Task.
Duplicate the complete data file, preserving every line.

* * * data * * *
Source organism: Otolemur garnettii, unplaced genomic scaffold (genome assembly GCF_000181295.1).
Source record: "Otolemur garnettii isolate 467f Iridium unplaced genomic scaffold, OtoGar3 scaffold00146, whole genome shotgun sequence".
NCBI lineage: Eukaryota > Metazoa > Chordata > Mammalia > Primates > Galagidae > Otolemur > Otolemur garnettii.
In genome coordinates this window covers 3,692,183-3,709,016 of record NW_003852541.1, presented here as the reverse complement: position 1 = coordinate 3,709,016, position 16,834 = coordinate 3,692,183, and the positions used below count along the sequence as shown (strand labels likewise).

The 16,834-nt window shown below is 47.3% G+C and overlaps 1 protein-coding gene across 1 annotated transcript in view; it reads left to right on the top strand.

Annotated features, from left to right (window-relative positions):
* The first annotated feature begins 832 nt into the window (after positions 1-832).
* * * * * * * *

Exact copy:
Source organism: Otolemur garnettii, unplaced genomic scaffold (genome assembly GCF_000181295.1).
Source record: "Otolemur garnettii isolate 467f Iridium unplaced genomic scaffold, OtoGar3 scaffold00146, whole genome shotgun sequence".
NCBI lineage: Eukaryota > Metazoa > Chordata > Mammalia > Primates > Galagidae > Otolemur > Otolemur garnettii.
In genome coordinates this window covers 3,692,183-3,709,016 of record NW_003852541.1, presented here as the reverse complement: position 1 = coordinate 3,709,016, position 16,834 = coordinate 3,692,183, and the positions used below count along the sequence as shown (strand labels likewise).

The 16,834-nt window shown below is 47.3% G+C and overlaps 1 protein-coding gene across 1 annotated transcript in view; it reads left to right on the top strand.

Annotated features, from left to right (window-relative positions):
* The first annotated feature begins 832 nt into the window (after positions 1-832).